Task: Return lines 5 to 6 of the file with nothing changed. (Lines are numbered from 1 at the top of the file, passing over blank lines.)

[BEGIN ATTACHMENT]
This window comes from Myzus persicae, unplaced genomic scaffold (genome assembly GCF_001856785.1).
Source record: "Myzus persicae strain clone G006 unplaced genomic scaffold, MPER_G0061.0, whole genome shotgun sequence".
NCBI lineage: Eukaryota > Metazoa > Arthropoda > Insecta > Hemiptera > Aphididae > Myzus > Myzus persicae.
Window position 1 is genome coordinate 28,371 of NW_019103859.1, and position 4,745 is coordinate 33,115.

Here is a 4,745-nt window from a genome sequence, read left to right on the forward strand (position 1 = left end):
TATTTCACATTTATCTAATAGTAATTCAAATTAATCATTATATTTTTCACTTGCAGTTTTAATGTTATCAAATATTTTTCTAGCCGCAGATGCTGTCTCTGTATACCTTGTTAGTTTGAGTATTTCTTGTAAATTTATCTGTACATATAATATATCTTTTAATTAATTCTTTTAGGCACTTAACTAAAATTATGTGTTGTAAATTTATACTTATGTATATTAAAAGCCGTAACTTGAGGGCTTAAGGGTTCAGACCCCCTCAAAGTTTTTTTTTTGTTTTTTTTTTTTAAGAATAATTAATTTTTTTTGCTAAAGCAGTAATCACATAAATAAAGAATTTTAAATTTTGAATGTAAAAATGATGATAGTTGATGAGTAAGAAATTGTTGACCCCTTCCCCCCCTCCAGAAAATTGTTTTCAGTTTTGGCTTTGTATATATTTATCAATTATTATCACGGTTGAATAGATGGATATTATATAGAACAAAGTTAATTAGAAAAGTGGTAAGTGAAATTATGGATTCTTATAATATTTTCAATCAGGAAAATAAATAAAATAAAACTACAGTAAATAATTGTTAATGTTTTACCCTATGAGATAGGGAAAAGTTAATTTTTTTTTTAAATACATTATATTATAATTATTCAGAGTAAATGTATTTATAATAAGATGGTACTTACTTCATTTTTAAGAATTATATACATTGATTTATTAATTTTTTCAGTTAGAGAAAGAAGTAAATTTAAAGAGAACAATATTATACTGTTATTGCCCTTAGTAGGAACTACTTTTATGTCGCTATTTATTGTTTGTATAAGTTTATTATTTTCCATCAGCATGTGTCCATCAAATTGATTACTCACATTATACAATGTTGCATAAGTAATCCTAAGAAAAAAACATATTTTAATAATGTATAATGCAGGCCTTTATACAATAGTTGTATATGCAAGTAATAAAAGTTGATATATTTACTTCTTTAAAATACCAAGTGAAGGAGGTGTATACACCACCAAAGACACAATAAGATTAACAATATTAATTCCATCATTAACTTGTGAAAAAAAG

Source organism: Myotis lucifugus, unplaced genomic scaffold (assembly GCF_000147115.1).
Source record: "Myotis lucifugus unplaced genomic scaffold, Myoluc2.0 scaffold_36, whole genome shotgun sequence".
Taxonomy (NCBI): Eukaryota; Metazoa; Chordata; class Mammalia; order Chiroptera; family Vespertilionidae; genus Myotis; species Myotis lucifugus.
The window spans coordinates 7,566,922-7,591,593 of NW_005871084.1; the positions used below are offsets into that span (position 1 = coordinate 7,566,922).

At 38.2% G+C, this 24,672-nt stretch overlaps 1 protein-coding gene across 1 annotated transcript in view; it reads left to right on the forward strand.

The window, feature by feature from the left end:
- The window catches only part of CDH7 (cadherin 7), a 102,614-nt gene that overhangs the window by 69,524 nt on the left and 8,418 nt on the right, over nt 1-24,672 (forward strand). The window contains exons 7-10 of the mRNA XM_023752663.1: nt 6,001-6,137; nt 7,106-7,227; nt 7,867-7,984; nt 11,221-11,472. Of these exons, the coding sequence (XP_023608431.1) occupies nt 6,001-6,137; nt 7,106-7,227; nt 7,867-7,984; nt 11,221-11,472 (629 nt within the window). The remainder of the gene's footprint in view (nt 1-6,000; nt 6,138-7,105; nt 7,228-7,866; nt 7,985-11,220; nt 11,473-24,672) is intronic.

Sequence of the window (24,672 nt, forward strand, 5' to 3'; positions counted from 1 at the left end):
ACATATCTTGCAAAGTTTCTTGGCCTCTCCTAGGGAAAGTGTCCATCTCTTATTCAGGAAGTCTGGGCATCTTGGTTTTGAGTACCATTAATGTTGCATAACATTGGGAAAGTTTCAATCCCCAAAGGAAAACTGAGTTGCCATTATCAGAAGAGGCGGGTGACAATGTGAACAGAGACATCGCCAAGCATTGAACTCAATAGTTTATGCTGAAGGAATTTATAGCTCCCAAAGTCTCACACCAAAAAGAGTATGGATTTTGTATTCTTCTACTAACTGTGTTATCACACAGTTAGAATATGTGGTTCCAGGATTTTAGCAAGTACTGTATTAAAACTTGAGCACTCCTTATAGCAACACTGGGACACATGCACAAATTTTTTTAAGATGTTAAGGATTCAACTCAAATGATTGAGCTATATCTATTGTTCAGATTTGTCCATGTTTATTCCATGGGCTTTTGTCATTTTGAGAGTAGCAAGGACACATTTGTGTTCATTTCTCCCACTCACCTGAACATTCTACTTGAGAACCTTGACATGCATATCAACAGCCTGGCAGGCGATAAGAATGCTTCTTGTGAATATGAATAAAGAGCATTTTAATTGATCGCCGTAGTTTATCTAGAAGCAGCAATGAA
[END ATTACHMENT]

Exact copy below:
Here is a 4,745-nt window from a genome sequence, read left to right on the forward strand (position 1 = left end):
TATTTCACATTTATCTAATAGTAATTCAAATTAATCATTATATTTTTCACTTGCAGTTTTAATGTTATCAAATATTTTTCTAGCCGCAGATGCTGTCTCTGTATACCTTGTTAGTTTGAGTATTTCTTGTAAATTTATCTGTACATATAATATATCTTTTAATTAATTCTTTTAGGCACTTAACTAAAATTATGTGTTGTAAATTTATACTTATGTATATTAAAAGCCGTAACTTGAGGGCTTAAGGGTTCAGACCCCCTCAAAGTTTTTTTTTTGTTTTTTTTTTTTAAGAATAATTAATTTTTTTTGCTAAAGCAGTAATCACATAAATAAAGAATTTTAAATTTTGAATGTAAAAATGATGATAGTTGATGAGTAAGAAATTGTTGACCCCTTCCCCCCCTCCAGAAAATTGTTTTCAGTTTTGGCTTTGTATATATTTATCAATTATTATCACGGTTGAATAGATGGATATTATATAGAACAAAGTTAATTAGAAAAGTGGTAAGTGAAATTATGGATTCTTATAATATTTTCAATCAGGAAAATAAATAAAATAAAACTACAGTAAATAATTGTTAATGTTTTACCCTATGAGATAGGGAAAAGTTAATTTTTTTTTTAAATACATTATATTATAATTATTCAGAGTAAATGTATTTATAATAAGATGGTACTTACTTCATTTTTAAGAATTATATACATTGATTTATTAATTTTTTCAGTTAGAGAAAGAAGTAAATTTAAAGAGAACAATATTATACTGTTATTGCCCTTAGTAGGAACTACTTTTATGTCGCTATTTATTGTTTGTATAAGTTTATTATTTTCCATCAGCATGTGTCCATCAAATTGATTACTCACATTATACAATGTTGCATAAGTAATCCTAAGAAAAAAACATATTTTAATAATGTATAATGCAGGCCTTTATACAATAGTTGTATATGCAAGTAATAAAAGTTGATATATTTACTTCTTTAAAATACCAAGTGAAGGAGGTGTATACACCACCAAAGACACAATAAGATTAACAATATTAATTCCATCATTAACTTGTGAAAAAAAG